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Digital Marketing is “dead”​ – Finally!

That’s right. Digital marketing is the end of an era. And for quite some time already.
What happened? Recently just before Cannes, I followed some controversies, and even if I wasn’t there myself, the web was full of people relating these stories.
The CMO of Calvin Klein, invited to chat with the Editor-in-Chief at Think-with-Google, talked about the irrational way to split marketing still today in 2 worlds: off and online. The customer behaviour we see is fluid and not functioning that way, and consumers tend to expect the same level of services, care and quality, whatever the channel is. So, surprisingly, seeing Google pushing in their columns could seem odd, but it makes total sense.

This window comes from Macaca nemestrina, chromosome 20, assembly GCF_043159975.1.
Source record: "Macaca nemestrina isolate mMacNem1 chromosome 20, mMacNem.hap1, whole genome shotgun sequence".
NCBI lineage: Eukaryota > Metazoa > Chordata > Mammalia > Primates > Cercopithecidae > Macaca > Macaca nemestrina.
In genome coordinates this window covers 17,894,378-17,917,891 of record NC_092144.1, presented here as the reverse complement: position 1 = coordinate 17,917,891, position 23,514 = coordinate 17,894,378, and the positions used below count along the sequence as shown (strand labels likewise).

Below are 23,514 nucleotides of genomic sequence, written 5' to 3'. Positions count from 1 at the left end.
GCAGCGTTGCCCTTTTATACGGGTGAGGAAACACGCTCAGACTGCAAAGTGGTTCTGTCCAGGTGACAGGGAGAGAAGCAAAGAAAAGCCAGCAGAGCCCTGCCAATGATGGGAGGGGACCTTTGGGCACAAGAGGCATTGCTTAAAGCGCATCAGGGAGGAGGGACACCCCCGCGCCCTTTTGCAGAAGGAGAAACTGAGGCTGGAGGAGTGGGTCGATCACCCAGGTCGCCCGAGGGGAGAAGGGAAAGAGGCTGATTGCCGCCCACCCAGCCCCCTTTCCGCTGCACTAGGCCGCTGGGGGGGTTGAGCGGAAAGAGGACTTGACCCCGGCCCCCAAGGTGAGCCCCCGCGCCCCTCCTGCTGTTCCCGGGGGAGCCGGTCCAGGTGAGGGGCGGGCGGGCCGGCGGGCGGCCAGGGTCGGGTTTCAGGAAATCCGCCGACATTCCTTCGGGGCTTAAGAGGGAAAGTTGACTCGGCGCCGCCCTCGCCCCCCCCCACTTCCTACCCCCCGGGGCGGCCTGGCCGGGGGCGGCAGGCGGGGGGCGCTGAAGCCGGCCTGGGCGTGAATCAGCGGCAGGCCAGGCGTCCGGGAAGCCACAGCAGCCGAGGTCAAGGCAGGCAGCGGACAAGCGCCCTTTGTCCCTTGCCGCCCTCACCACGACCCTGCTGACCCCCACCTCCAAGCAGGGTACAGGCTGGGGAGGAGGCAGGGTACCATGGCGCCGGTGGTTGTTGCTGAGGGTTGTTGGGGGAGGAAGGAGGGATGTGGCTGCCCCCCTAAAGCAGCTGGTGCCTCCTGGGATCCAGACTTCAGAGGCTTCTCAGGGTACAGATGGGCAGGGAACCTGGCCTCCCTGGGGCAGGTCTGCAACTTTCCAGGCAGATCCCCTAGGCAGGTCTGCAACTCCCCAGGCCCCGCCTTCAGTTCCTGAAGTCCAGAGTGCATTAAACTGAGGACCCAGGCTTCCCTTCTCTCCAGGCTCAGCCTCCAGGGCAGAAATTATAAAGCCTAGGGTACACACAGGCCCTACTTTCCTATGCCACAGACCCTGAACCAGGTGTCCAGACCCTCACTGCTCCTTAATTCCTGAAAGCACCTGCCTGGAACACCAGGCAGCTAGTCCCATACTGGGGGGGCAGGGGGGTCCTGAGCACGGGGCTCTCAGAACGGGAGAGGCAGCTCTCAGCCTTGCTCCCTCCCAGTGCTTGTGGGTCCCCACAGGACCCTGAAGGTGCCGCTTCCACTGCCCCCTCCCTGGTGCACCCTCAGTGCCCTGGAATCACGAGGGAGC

The end of digital marketing is here. I spoke to Marie Gulin-Merle, Calvin Klein’s chief marketing officer and PVH’s chief digital officer, at Google Marketing Live, about why it’s time to shift our marketing mindset. Watch the video to learn why she believes we’re now in an era where digital marketing is just marketing.

Digital marketing is marketing done with a different culture and experience.